|The following article is a special report from the 2014 Allen D. Leman Swine Conference|
In 1935, Winston Churchill said, “When the situation was manageable it was neglected, and now that it is thoroughly out of hand, we apply too late the remedies which then might have effected a cure.”
While Churchill was referring to war, his statement would hold true in terms of the U.S. pork industry’s response to Porcine Epidemic Diarrhea virus (PEDv). Dr. Paul Sundberg, vice president of science and technology for the National Pork Board, displayed this quote at the beginning of his presentation at the 2014 Allen D. Leman Swine Conference in St. Paul, Minn.
By the time we recognized a disease problem may exist, PEDv had already impacted many U.S. swine herds. But Sundberg says the industry has learned some valuable lessons.
“We’ve learned the pathway of introduction is difficult – at best,” says Sundberg. And since we don’t know how to keep new diseases from entering the United States, we need to be prepared for more outbreaks in the future and keep in mind, it’s not a matter of “if,” but “when.”
While it appeared at the 2013 World Pork Expo that there was cohesiveness between industry organizations, the veterinary community and USDA, government wheels move slowly.
That means the industry needs to play a larger role in the future, says Sundberg: “We can’t expect USDA along to respond quickly and efficiently to the ‘next PED’ in time to stop it. That means the industry needs to be responsible for managing production diseases.”
As the industry has learned, even the best biosecurity practicess might not keep a disease like PEDv out of a herd. Transportation, traffic and input biosecurity made it difficult to stay ahead of PEDv spread. “We know there are multiple methods of PED transmission, including environmental, transportation, feed systems and other vectors,” says Sundberg. “In addition, post-processing contamination can occur in different segments of the feed supply chain.”
“We really didn’t have communication channels that were previously identified and developed,” says Dr. Liz Wagstrom, chief veterinarian for the National Pork Producers Council. She adds that it took some time to sort out the protocols that would be used for PEDv control and to implement those protocols. Plus, all of these decisions were being made in the midst of an outbreak.
Wagstrom explains that an Emerging Diseases Response Group has been initiated to help the industry prepare for the next disease threat. “Presently, the structure of this group has no government authority, so we know it will need to be coordinated with federal and state authorities,” she says. She plans to take a document on the response group to the U.S. Animal Health Association meeting this fall, and come back with a clean draft that can be presented to producers at the 2015 Pork Forum.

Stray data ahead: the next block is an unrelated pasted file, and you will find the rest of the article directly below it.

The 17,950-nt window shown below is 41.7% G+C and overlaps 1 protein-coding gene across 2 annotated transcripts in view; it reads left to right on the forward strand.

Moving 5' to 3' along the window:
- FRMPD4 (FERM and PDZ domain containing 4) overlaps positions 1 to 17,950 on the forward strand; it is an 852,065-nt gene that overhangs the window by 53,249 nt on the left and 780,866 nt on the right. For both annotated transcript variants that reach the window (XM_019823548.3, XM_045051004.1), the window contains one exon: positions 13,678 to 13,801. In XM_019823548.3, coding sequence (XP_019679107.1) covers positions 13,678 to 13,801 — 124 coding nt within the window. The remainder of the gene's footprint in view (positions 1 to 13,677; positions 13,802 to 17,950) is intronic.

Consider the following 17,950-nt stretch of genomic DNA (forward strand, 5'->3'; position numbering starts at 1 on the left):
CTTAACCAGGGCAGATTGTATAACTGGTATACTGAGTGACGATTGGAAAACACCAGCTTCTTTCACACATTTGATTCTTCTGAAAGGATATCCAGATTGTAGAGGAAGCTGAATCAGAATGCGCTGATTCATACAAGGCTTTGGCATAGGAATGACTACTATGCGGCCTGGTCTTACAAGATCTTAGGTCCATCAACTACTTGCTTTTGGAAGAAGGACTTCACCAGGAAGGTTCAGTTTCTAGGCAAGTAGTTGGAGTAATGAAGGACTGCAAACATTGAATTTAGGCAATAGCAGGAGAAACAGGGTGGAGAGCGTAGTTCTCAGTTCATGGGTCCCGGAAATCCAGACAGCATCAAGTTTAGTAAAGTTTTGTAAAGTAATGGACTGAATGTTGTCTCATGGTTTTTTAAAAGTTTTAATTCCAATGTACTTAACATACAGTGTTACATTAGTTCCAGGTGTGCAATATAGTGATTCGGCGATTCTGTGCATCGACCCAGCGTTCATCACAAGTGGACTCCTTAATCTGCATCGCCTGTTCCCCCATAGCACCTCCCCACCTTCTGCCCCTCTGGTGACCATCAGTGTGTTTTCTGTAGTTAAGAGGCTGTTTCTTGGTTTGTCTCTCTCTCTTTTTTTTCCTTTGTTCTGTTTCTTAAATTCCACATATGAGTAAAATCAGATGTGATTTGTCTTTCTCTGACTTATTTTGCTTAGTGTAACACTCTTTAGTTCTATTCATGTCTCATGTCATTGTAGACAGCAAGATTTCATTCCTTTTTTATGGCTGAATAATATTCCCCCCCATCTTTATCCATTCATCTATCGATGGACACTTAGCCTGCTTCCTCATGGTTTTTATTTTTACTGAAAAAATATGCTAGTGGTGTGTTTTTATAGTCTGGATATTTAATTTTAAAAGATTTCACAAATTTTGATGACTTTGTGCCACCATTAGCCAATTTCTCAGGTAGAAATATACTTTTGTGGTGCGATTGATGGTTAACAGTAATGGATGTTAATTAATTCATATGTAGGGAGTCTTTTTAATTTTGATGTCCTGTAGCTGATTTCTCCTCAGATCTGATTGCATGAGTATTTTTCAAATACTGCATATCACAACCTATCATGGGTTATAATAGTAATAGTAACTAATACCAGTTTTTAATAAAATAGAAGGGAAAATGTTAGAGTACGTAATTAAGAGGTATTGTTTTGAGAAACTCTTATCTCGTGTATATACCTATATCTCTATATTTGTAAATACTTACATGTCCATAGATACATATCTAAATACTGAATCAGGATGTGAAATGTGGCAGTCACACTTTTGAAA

Sundberg agrees that the industry needs to increase its preparedness through diagnostics and through increased management and analysis of industry swine health information.
One of the successful strategies the industry initiated was a PRV control board, notes Wagstrom. She says, “It didn’t have regulatory authority but it included federal, state and industry cooperation. It has two objectives: first, to look at the swine disease matrix and secondly, to look at recommendations on how we can better prepare for diseases in other countries that have not yet reached North America.”
The pathway to learning is never a straight line, and there was no way to anticipate the devastating impact PEDv has had on the U.S. pork industry. But we’ve learned from the missteps. Author Richard Bach writes, “There are no mistakes. The events we bring upon ourselves, no matter how unpleasant, are necessary in order to learn what we need to learn; whatever steps we take, they're necessary to reach the places we've chosen to go.”
Look for more reports from the 2014 Leman Conference in the PorkNetwork.com PED Center, in this newsletter, and in the PorkNetwork magazine.